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Download Four More Short Stories by Mark Twain Audiobook

Extended Audio Sample Four More Short Stories by Mark Twain Audiobook, by Mark Twain
4 out of 54 out of 54 out of 54 out of 54 out of 5 4.00 (685 ratings) (rate this audio book) Author: Mark Twain Narrator: Brian Ogden Publisher: PC Treasures, Inc. Format: Abridged Audiobook Delivery: Instant Download Audio Length: Release Date: January 2008 ISBN:
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A wonderful collection of four masterful tales by Mark Twain - America's favorite author. Filled with all the raw humanity with which Twain wrote, the stories include The Professor's Yarn, about a riverboat gambler's attempt to swindle a pompous cattleman; The California Tale, which tells of the undying devotion a lonely pioneer feels for his beautiful wife; A Dying Man's Confession, a dark tale of renegade soldiers, murder, and revenge; and The Man Who Put Up At Gadsby's, a hilarious story of a haughty teacher seeking to secure a position as postmaster. Download and start listening now!

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Listener Opinions

  • 5 out of 55 out of 55 out of 55 out of 55 out of 5 Ann | 2/18/2014

    " Mark Twain, well-known for Tom Sawyer and Huck Finn, is perhaps less well-known by the general populace for his witty and biting commentaries on human nature and society. The Mysterious Stranger is just such a story. Set in 17th century Austria, The Mysterious Stranger tells the story of three teenage boys who encounter a boy named Philip Traum, aka Satan (not THE Satan, Philip claims, but his nephew). Philip is an angel and lacks what he terms "The Moral Sense." Which makes for some interesting adventures in a heavily Catholic community. Twain really forces the reader to question commonly held ideas about religion and what it means to be a human being. A great moral and philosophical work. "

  • 5 out of 55 out of 55 out of 55 out of 55 out of 5 Ben | 1/18/2014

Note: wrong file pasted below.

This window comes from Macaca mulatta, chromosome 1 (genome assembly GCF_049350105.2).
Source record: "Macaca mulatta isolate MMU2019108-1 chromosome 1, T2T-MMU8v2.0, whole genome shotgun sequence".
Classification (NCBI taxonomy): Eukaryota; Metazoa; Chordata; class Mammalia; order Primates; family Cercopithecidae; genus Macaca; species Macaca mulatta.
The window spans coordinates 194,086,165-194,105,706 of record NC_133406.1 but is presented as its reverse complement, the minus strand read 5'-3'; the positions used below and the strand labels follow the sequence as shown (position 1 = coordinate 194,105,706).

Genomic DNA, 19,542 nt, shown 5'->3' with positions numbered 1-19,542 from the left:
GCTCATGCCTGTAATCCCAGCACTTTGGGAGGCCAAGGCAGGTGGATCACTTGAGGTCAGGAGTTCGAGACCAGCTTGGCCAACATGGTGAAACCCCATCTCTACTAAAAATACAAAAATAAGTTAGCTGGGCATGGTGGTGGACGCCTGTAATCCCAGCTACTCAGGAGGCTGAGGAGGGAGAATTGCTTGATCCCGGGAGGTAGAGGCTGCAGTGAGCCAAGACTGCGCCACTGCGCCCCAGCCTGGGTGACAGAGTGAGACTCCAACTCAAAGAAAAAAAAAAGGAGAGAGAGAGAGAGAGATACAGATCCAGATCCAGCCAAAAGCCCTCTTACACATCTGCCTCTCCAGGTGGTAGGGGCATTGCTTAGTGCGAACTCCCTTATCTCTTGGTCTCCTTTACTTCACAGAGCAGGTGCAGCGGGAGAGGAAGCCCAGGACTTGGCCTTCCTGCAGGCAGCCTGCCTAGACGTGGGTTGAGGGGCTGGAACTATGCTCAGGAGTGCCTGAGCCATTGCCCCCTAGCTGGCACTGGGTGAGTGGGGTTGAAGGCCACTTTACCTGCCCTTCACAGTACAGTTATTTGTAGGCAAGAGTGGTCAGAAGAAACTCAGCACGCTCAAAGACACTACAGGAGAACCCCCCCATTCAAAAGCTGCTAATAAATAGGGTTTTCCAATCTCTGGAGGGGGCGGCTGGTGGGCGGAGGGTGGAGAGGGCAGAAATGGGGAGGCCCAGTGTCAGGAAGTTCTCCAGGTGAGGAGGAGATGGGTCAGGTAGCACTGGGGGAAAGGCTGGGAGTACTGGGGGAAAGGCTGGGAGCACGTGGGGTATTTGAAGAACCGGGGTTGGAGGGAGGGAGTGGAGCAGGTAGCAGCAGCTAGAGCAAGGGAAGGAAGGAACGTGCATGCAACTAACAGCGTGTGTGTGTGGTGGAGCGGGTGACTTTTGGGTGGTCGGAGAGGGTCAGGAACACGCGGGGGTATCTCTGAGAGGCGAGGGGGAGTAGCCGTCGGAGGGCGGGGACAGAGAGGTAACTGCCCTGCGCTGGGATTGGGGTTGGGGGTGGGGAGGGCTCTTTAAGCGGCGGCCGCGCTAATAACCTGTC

" A novelette that is very different from Twain's more popular works. Twain plays with some philosophical and religious views that makes for some entertaining dark humor. "

  • 4 out of 54 out of 54 out of 54 out of 54 out of 5 Chris | 12/30/2013

    " A nice collection of four short stories by Mark Twain. The first two, The Notorious Jumping Frog of Calaveras County and The 1,000,000 Pound Bank-Note, are more on the humorous side, while the last two, The Man That Corrupted Hadleyburg and The Mysterious Stranger, focus more on human nature and its faults. Of the four, The Mysterious Stranger stands out as my favorite. I found it interesting that even though Satan causes many to die, he makes some really good points about how we treat each other. The discussion with Theodor after the lady is hanged (pg. 110-111) was particularly relevant. "

  • 4 out of 54 out of 54 out of 54 out of 54 out of 5 Brian L. | 12/25/2013

    " Who am I to judge Twain? It reminded me how Twain's style will never grow old. This novella aptly combines he's talent for wit and drama. I'm recommending it to all my friends. "

  • 4 out of 54 out of 54 out of 54 out of 54 out of 5 Aurora | 12/20/2013

    " Many interesting ideas come out of The Mysterious Stranger, but not enough to make it a favorite. It jumps around and seems like many ideas were written down, but never refined. If Twain made it to heaven after writing this, it would be one to ask him about this when I get there. "

  • 5 out of 55 out of 55 out of 55 out of 55 out of 5 jamie | 12/14/2013

    " My favorite of Twain's works so far. i've read huck fin, tom sawyer, diary of adam and eve, on the decay of the art of lying, but this story is his most imaginative, insightful and cynical. "

  • 4 out of 54 out of 54 out of 54 out of 54 out of 5 Tyler | 12/13/2013